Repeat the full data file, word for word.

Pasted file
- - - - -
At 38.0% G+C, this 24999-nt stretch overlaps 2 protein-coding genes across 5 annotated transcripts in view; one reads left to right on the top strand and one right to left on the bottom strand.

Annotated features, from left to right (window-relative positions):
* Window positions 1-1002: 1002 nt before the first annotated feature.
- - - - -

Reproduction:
At 38.0% G+C, this 24999-nt stretch overlaps 2 protein-coding genes across 5 annotated transcripts in view; one reads left to right on the top strand and one right to left on the bottom strand.

Annotated features, from left to right (window-relative positions):
* Window positions 1-1002: 1002 nt before the first annotated feature.